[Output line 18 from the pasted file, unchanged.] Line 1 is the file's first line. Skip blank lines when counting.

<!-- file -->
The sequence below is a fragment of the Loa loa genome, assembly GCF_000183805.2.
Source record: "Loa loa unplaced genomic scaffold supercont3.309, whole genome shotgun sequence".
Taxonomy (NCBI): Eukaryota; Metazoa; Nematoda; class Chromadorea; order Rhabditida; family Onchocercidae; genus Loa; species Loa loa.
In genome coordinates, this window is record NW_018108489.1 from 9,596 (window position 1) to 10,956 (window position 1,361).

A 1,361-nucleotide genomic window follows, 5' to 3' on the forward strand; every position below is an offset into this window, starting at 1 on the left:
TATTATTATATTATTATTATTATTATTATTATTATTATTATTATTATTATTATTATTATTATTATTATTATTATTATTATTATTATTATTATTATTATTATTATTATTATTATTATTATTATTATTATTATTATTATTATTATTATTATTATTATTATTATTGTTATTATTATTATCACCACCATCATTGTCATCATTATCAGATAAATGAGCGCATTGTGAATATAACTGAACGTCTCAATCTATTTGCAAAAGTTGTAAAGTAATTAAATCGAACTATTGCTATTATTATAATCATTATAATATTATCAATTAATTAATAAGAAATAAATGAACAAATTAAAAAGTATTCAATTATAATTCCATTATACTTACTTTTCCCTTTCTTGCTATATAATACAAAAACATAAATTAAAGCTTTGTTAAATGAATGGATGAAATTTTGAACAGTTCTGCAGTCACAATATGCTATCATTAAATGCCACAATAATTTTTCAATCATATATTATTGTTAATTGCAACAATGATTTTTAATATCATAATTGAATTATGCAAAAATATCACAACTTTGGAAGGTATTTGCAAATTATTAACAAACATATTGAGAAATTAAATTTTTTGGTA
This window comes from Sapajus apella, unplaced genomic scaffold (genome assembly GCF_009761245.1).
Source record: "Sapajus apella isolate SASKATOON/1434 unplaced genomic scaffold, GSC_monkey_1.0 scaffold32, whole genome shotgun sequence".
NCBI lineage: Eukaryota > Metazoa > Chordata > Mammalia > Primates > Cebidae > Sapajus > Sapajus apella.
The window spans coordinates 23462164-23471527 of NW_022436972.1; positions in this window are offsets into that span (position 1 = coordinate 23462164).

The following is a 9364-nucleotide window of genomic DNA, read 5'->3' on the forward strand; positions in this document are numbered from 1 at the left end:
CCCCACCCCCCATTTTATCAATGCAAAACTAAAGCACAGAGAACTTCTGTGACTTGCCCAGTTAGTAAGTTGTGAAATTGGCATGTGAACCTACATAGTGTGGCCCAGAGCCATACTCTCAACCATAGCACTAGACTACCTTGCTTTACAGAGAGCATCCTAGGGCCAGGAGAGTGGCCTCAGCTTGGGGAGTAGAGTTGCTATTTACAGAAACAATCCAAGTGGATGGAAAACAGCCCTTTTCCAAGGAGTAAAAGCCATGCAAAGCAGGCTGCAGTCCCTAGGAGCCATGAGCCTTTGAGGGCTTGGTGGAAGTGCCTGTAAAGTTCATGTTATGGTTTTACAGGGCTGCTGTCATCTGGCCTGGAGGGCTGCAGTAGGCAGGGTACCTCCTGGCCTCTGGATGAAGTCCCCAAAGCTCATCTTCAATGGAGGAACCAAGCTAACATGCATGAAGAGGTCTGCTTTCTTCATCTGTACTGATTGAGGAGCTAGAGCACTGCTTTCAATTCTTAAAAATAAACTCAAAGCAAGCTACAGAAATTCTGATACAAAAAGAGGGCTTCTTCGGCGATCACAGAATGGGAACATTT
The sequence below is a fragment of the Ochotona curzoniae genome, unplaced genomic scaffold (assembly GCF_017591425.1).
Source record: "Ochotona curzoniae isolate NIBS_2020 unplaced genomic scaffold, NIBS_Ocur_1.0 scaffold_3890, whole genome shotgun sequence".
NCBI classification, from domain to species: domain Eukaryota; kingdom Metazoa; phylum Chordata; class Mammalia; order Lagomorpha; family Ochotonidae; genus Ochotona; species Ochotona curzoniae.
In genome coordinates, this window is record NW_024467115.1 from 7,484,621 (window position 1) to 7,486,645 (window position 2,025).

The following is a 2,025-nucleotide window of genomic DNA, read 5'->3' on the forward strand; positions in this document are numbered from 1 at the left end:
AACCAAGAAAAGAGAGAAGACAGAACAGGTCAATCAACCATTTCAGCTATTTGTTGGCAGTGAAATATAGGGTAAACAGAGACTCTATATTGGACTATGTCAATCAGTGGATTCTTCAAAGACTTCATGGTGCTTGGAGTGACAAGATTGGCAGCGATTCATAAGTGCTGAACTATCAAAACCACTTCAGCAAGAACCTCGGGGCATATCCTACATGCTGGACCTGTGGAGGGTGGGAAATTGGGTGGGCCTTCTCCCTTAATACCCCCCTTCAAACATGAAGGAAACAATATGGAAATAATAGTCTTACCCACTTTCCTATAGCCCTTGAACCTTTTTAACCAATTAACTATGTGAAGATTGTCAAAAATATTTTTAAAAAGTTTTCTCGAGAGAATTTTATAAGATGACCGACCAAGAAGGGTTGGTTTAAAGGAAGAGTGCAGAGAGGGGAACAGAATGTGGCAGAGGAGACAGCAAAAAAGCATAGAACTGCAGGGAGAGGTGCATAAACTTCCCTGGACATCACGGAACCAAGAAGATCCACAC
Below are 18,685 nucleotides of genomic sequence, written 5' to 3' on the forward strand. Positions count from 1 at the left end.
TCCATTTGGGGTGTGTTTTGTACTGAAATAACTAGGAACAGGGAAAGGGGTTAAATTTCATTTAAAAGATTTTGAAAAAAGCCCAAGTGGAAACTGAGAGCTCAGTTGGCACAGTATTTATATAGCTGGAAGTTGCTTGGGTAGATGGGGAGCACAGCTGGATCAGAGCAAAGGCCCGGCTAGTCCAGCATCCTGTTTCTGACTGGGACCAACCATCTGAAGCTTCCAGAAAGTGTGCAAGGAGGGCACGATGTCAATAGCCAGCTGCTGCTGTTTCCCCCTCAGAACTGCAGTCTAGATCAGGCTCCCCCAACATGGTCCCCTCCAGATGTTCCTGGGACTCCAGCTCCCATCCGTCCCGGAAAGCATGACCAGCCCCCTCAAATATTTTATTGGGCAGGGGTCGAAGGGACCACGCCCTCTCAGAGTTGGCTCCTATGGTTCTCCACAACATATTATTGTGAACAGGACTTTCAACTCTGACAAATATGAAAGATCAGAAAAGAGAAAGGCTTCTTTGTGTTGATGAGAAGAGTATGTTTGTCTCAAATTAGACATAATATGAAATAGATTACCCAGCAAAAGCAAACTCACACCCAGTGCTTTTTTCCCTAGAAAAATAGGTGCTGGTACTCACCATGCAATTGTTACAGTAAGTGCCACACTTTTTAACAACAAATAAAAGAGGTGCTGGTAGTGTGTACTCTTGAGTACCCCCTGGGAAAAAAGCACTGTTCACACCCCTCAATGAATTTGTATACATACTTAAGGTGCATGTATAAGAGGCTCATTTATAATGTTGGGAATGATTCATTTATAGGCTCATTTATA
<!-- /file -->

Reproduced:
AACCAAGAAAAGAGAGAAGACAGAACAGGTCAATCAACCATTTCAGCTATTTGTTGGCAGTGAAATATAGGGTAAACAGAGACTCTATATTGGACTATGTCAATCAGTGGATTCTTCAAAGACTTCATGGTGCTTGGAGTGACAAGATTGGCAGCGATTCATAAGTGCTGAACTATCAAAACCACTTCAGCAAGAACCTCGGGGCATATCCTACATGCTGGACCTGTGGAGGGTGGGAAATTGGGTGGGCCTTCTCCCTTAATACCCCCCTTCAAACATGAAGGAAACAATATGGAAATAATAGTCTTACCCACTTTCCTATAGCCCTTGAACCTTTTTAACCAATTAACTATGTGAAGATTGTCAAAAATATTTTTAAAAAGTTTTCTCGAGAGAATTTTATAAGATGACCGACCAAGAAGGGTTGGTTTAAAGGAAGAGTGCAGAGAGGGGAACAGAATGTGGCAGAGGAGACAGCAAAAAAGCATAGAACTGCAGGGAGAGGTGCATAAACTTCCCTGGACATCACGGAACCAAGAAGATCCACAC